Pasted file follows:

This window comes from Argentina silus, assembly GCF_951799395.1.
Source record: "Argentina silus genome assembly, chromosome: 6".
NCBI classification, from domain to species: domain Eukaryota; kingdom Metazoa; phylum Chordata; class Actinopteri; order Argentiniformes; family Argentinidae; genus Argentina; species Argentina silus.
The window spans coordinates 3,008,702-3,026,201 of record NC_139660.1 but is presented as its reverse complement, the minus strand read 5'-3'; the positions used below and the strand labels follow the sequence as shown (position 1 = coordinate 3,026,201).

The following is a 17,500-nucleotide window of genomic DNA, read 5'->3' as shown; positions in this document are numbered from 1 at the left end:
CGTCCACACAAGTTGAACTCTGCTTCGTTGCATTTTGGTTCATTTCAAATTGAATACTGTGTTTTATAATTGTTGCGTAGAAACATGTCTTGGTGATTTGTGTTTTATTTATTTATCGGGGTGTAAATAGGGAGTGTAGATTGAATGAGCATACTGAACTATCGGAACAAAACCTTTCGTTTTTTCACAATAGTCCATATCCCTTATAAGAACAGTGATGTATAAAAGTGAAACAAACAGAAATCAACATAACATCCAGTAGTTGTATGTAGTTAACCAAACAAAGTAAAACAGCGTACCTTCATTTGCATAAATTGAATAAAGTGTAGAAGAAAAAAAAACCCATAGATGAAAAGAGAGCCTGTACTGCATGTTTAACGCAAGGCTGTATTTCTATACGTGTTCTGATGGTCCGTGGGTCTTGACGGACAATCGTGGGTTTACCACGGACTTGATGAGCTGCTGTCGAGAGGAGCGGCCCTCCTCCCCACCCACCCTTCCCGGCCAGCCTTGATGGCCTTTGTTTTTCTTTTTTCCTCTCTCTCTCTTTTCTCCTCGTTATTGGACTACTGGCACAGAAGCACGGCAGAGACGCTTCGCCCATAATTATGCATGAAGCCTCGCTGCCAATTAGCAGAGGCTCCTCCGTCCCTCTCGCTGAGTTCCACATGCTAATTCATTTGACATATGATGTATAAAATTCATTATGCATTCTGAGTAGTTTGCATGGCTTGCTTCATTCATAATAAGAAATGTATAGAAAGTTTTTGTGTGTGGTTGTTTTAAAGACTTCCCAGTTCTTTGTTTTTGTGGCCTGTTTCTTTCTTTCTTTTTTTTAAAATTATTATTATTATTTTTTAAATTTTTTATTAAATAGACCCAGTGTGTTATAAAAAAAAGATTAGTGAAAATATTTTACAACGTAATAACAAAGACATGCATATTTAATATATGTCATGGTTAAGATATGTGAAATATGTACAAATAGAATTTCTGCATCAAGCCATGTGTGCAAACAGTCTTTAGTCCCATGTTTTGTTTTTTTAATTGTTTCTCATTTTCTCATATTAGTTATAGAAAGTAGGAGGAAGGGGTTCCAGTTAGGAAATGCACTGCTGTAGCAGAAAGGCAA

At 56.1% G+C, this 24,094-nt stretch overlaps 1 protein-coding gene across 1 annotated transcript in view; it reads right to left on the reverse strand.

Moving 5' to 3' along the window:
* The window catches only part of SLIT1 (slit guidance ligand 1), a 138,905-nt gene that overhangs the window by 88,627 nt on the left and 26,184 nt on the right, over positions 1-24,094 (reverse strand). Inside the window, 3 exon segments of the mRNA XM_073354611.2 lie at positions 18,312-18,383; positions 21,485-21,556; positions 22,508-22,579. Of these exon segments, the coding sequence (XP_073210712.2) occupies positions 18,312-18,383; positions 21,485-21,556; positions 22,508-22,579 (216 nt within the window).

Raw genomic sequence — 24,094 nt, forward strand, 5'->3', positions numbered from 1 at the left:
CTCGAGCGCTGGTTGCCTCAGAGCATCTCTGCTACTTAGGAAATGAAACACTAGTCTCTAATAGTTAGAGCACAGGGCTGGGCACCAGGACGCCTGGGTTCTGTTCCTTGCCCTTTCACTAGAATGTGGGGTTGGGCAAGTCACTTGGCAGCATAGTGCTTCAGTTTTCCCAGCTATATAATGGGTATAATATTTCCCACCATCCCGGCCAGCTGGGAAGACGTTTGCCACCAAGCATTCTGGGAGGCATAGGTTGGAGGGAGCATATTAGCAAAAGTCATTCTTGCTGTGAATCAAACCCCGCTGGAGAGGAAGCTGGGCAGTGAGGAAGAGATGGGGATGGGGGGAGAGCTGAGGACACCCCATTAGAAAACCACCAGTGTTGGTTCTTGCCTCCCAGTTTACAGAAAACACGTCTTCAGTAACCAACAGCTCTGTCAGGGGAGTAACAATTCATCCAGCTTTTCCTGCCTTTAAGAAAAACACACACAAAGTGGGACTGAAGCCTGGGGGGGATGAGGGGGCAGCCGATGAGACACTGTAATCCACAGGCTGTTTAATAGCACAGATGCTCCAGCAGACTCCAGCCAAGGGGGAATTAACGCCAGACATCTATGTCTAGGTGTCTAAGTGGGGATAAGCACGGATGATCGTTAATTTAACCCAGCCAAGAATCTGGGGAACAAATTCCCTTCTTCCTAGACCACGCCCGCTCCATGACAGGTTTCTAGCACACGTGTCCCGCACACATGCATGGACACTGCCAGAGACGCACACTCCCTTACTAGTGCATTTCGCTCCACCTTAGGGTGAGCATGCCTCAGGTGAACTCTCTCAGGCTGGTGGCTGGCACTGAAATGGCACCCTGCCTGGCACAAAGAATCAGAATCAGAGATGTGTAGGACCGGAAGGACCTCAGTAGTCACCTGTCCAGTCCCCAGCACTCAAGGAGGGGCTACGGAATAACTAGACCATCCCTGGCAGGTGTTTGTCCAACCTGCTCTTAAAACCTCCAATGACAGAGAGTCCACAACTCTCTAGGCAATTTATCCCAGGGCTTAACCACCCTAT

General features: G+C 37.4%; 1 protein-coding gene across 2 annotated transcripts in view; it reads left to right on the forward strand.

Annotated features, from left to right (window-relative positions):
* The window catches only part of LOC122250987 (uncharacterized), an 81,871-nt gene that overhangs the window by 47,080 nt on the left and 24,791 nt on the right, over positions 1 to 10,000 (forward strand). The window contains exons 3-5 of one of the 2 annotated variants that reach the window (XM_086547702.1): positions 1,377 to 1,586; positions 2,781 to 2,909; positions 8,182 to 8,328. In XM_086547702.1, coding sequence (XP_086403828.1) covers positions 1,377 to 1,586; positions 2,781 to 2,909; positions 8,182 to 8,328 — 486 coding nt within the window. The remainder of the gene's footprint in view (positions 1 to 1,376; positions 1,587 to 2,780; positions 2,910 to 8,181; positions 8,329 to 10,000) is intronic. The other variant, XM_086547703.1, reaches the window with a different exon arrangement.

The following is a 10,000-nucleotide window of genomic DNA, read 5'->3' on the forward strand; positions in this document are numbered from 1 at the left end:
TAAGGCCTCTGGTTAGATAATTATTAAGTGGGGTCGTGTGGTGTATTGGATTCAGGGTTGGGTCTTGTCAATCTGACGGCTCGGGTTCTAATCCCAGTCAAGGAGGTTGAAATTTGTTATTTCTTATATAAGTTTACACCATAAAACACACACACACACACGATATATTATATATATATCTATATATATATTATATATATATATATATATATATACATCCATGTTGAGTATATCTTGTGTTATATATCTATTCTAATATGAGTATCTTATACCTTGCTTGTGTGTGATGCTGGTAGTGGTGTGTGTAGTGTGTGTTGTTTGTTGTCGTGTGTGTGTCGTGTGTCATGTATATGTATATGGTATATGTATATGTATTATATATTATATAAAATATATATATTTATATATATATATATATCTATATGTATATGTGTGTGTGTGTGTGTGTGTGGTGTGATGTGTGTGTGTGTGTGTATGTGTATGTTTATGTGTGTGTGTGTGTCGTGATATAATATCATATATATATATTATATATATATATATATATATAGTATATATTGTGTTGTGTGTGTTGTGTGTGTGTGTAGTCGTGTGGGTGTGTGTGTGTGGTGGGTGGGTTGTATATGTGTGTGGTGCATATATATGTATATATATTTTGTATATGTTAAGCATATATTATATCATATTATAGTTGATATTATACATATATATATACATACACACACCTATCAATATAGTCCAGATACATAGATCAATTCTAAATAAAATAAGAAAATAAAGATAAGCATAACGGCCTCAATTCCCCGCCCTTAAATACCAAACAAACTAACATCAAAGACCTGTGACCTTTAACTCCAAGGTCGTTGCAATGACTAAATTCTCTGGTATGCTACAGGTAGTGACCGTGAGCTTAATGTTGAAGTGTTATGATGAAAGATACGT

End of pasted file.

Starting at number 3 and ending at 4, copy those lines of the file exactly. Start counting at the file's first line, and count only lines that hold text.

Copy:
NCBI classification, from domain to species: domain Eukaryota; kingdom Metazoa; phylum Chordata; class Actinopteri; order Argentiniformes; family Argentinidae; genus Argentina; species Argentina silus.
The window spans coordinates 3,008,702-3,026,201 of record NC_139660.1 but is presented as its reverse complement, the minus strand read 5'-3'; the positions used below and the strand labels follow the sequence as shown (position 1 = coordinate 3,026,201).